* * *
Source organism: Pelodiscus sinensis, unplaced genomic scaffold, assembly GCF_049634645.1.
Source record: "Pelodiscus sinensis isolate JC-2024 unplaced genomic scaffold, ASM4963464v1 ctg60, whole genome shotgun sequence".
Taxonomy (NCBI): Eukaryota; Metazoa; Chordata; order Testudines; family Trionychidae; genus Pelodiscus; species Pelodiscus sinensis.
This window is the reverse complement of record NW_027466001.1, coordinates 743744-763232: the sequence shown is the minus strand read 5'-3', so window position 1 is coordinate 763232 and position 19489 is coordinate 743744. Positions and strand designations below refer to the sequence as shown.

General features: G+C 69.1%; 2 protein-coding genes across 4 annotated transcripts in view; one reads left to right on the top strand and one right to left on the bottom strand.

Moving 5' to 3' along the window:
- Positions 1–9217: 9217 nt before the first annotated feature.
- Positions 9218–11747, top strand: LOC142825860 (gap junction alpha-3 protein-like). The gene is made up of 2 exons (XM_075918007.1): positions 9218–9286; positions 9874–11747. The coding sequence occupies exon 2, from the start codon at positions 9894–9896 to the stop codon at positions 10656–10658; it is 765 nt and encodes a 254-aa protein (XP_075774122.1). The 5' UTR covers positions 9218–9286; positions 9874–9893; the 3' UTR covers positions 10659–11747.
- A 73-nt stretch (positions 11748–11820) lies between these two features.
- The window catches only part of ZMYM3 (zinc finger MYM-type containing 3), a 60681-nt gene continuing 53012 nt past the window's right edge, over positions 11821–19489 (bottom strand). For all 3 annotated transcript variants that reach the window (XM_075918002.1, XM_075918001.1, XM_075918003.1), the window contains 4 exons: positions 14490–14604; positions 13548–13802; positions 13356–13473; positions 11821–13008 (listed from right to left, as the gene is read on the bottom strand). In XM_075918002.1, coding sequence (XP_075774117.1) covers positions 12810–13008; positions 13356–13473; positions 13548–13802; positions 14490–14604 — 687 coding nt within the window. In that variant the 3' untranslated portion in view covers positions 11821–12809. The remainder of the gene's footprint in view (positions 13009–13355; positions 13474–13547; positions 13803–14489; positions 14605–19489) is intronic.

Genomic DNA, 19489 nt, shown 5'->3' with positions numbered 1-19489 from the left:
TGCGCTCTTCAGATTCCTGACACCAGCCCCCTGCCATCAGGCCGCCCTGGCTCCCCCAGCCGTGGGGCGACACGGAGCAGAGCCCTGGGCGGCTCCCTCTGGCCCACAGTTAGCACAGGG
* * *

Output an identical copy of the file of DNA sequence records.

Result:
Source organism: Pelodiscus sinensis, unplaced genomic scaffold, assembly GCF_049634645.1.
Source record: "Pelodiscus sinensis isolate JC-2024 unplaced genomic scaffold, ASM4963464v1 ctg60, whole genome shotgun sequence".
Taxonomy (NCBI): Eukaryota; Metazoa; Chordata; order Testudines; family Trionychidae; genus Pelodiscus; species Pelodiscus sinensis.
This window is the reverse complement of record NW_027466001.1, coordinates 743744-763232: the sequence shown is the minus strand read 5'-3', so window position 1 is coordinate 763232 and position 19489 is coordinate 743744. Positions and strand designations below refer to the sequence as shown.

General features: G+C 69.1%; 2 protein-coding genes across 4 annotated transcripts in view; one reads left to right on the top strand and one right to left on the bottom strand.

Moving 5' to 3' along the window:
- Positions 1–9217: 9217 nt before the first annotated feature.
- Positions 9218–11747, top strand: LOC142825860 (gap junction alpha-3 protein-like). The gene is made up of 2 exons (XM_075918007.1): positions 9218–9286; positions 9874–11747. The coding sequence occupies exon 2, from the start codon at positions 9894–9896 to the stop codon at positions 10656–10658; it is 765 nt and encodes a 254-aa protein (XP_075774122.1). The 5' UTR covers positions 9218–9286; positions 9874–9893; the 3' UTR covers positions 10659–11747.
- A 73-nt stretch (positions 11748–11820) lies between these two features.
- The window catches only part of ZMYM3 (zinc finger MYM-type containing 3), a 60681-nt gene continuing 53012 nt past the window's right edge, over positions 11821–19489 (bottom strand). For all 3 annotated transcript variants that reach the window (XM_075918002.1, XM_075918001.1, XM_075918003.1), the window contains 4 exons: positions 14490–14604; positions 13548–13802; positions 13356–13473; positions 11821–13008 (listed from right to left, as the gene is read on the bottom strand). In XM_075918002.1, coding sequence (XP_075774117.1) covers positions 12810–13008; positions 13356–13473; positions 13548–13802; positions 14490–14604 — 687 coding nt within the window. In that variant the 3' untranslated portion in view covers positions 11821–12809. The remainder of the gene's footprint in view (positions 13009–13355; positions 13474–13547; positions 13803–14489; positions 14605–19489) is intronic.

Genomic DNA, 19489 nt, shown 5'->3' with positions numbered 1-19489 from the left:
TGCGCTCTTCAGATTCCTGACACCAGCCCCCTGCCATCAGGCCGCCCTGGCTCCCCCAGCCGTGGGGCGACACGGAGCAGAGCCCTGGGCGGCTCCCTCTGGCCCACAGTTAGCACAGGG